We are experimenting with letting patrons have accounts on this site so that they can save and manage their chat interactions. Instead of every patron being a one-time visitor (no matter how many times they've visited our site), librarians will be able to look up the patron's prior interactions.
I made a short screencast about this what it looks like on the librarian side:
The first group of patrons to have accounts are some middle school students in Southeast Portland. The idea is that we'll be able to provide them better service if we can have an ongoing relationship with them, if we can acknowledge they are working on L-net as part of an assignment, and if they can save, re-use and share their work.
In most chat reference interactions, librarians know very little about why patrons are looking for information and what they are going to do with it. Librarians' experience and patrons' experience intersects only at the reference question.
OCLC's QuestionPoint product is aptly named: there is no relationship here, only a point of contact, though in fact OCLC automatically creates an account for each patron. They just don't let you do anything cool with it.
As our service has grown, I've come across three types of patrons that I think would benefit from a more sustained relationship with reference librarians:
1) The researcher: Some of the first questions I answered on L-net were from someone researching the history of the Creationism/Evolution debate. It wasn't useful for her to reconnect to the service and do the reference interview over and over, only to be sent the same basic resources by each librarian.
Think of someone buying a house for the first time and all the questions they might have. It would be nice to be able to refer back to them.
2) The student: We've had over 1,000 questions this year with the word 'immigration' in them. Why? Because a whole class of students had an assignment on this topic this year and each student asked their question over and over.
This isn't pleasant for anyone. Librarians burn out, and students don't get help.
3) The contributor: Since going live with our conversation archive, about 20% of patrons have said they would let us make their question and answer public. People see value in what the library can give to them and they want to see other people benefit from it as well.
Instead of having patrons commit to receiving a transcript or not, patrons with accounts will be able to decide later if they want to keep, delete, or share their transcripts.
There are several other opportunities and stumbling blocks I want to touch on briefly. I don't mean to say that any of this will happen, just that I've been thinking about it.
The first opportunity is the discovery layer: Right now the demonstration highlights our site's Google Custom Search Engine, made up of websites that librarians have already shared with patrons.
But what if we could add articles from our statewide databases?
Downloadable audiobooks from Library2Go?
What about books from each patron's library?
What about answers to L-net questions?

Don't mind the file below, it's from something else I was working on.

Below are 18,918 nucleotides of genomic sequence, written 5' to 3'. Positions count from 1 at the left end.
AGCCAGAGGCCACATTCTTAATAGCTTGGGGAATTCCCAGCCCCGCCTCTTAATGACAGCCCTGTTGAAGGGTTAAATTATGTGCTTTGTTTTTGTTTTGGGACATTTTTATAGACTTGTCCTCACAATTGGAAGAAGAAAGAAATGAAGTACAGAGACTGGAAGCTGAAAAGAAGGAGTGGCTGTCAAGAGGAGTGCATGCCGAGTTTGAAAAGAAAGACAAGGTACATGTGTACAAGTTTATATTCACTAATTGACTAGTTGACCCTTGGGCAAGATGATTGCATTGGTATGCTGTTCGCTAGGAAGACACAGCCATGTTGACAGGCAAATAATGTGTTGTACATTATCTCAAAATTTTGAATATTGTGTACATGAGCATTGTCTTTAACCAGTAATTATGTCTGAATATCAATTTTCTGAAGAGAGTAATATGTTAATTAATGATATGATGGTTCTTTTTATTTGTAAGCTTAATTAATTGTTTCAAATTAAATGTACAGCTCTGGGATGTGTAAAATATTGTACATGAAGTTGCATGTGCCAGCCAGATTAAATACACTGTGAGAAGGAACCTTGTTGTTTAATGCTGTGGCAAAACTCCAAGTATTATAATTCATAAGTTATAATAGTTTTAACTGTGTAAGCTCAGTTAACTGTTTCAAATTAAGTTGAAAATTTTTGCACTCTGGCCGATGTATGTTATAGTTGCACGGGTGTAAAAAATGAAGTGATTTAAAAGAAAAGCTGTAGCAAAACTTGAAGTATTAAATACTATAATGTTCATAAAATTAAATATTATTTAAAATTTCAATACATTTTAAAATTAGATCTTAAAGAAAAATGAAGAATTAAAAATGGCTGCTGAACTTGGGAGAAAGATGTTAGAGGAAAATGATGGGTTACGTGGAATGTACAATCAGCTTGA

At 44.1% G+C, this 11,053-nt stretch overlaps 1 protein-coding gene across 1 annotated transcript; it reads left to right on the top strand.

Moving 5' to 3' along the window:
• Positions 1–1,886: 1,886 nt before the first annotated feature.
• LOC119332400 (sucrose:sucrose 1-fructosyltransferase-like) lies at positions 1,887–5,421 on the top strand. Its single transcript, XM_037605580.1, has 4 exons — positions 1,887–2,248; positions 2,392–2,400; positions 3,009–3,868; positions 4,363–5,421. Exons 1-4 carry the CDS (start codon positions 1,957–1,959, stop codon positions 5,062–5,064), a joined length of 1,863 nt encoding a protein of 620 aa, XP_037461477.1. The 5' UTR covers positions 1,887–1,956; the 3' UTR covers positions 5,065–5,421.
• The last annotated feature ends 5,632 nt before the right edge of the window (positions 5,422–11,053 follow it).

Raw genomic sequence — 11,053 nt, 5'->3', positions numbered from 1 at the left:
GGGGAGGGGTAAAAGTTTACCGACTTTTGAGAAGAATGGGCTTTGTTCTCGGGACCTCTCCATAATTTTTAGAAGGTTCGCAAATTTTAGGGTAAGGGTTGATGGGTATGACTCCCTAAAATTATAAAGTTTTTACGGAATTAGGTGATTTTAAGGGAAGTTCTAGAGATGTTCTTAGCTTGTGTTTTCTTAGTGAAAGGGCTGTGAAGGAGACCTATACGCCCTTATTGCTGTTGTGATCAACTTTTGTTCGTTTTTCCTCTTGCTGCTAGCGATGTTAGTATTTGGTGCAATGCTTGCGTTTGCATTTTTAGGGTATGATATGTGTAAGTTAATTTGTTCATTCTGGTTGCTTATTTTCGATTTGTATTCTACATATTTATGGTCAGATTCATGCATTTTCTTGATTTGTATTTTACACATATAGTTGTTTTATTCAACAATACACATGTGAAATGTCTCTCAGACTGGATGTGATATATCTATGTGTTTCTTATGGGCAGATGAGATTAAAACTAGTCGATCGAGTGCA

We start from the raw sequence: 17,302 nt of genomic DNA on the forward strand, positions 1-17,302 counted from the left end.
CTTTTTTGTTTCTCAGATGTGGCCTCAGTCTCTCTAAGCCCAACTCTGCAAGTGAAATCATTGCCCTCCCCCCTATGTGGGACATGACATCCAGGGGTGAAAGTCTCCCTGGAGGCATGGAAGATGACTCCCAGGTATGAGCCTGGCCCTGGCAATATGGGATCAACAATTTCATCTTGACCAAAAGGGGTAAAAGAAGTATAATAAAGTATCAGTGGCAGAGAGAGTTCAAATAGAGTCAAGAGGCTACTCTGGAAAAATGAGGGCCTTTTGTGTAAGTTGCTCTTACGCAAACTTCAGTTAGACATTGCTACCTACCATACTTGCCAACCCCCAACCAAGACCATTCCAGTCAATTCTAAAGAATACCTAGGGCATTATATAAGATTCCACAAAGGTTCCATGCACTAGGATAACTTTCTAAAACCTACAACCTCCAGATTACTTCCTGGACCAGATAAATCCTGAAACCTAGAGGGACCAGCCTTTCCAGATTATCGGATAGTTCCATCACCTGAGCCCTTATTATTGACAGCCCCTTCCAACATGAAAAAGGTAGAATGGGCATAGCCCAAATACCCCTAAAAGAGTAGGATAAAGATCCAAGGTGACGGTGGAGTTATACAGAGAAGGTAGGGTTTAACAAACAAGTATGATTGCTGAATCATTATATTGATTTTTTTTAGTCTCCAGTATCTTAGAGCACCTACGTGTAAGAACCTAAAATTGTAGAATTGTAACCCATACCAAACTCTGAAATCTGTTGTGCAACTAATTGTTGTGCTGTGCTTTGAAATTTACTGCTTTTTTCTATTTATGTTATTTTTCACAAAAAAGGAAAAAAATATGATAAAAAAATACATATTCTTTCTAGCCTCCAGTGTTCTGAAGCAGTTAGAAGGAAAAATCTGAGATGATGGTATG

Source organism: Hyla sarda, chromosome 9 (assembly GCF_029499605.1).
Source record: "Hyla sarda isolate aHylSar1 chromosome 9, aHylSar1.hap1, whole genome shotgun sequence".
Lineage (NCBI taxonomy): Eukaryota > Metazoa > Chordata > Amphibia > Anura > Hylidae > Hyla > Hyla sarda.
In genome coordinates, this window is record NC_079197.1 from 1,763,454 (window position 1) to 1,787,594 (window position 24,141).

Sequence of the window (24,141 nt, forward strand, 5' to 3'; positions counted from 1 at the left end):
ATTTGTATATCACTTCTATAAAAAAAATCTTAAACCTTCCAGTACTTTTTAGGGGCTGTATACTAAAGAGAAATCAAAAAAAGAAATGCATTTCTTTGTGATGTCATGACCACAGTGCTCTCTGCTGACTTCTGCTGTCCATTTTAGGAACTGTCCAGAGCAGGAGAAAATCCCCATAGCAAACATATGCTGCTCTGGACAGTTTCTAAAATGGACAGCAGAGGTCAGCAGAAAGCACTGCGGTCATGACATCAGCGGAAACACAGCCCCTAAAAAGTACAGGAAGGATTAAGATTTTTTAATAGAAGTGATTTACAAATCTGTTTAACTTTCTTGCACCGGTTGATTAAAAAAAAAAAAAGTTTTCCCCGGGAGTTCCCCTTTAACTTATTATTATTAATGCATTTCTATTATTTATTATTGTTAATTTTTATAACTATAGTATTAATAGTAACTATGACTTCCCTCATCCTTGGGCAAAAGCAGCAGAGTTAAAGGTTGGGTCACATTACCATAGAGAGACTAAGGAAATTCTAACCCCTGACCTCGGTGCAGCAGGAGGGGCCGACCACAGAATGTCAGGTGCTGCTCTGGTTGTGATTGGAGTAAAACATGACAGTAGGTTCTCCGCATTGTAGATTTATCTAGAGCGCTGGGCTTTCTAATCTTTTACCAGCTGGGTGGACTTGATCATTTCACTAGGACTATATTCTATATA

It's true, many libraries offer federated search tools already, but we could bring it to all Oregonians.
The second opportunity is the social software layer. We could make L-net a social software site centered around the idea of asking Oregon librarians reference questions. You may have noticed already that patrons can tag questions in their accounts.
In that social software way, patrons could organize themselves into groups, share questions and answers with each other and contribute to answers themselves.
Our Drupal website is already set up to these things, we just haven't allowed patrons access to these features before.
Building on this idea, we don't need to make patrons sign up for accounts. We could authenticate them based on something else - their library card number or their FaceBook account. They could automatically share transcripts with their friends from FaceBook.
Instead of providing answers, we could be helping to facilitate a conversations around research and what library resources have to bring to it.
Another opportunity is the content layer.
If I'm right that this is a better way to work with schools, here is also an opportunity to pull together quick subject guides for patrons working on the same assignment. We could work with school librarians and teachers to build guides to online content, then when students logged in, they could see that guide available in their account.
But content might be valuable in other ways as well. Different types of libraries will be able to contribute different resources on the same subject.
What happens if we combine the collections of musical scores at Multnomah County Library, the University of Oregon and Jackson County Library?
What do a public library, a research library, a law library and a naturopathic medicine library have to say about medical marijuana?
We could host a killer genealogy page for Oregon. Oregon libraries have so much to offer Oregonians.
The major stumbling block I'm thinking of is kids. L-net is used heavily by kids, and if you haven't noticed, if you put kids and social software together, someone is very likely to scream "online predators!"
And it isn't that I believe that L-net would be used in this way, but I do imagine that we would have to meet the sometimes very-strict policies that schools have regarding using social software sites. If we're going to be helpful to kids, we have to consider these questions.
If these tools are valuable to kids, do we need to separate accounts based at schools from other accounts?
Do we need to ask everyone how old they are?
Do we need to be vigilant about reviewing contributed material such as comments and other communication between patrons?
I have some ideas about all of this, but I'm going to shut up now. I'd like to hear from you, whoever you are, about your ideas to make collaborative multi-type virtual reference better.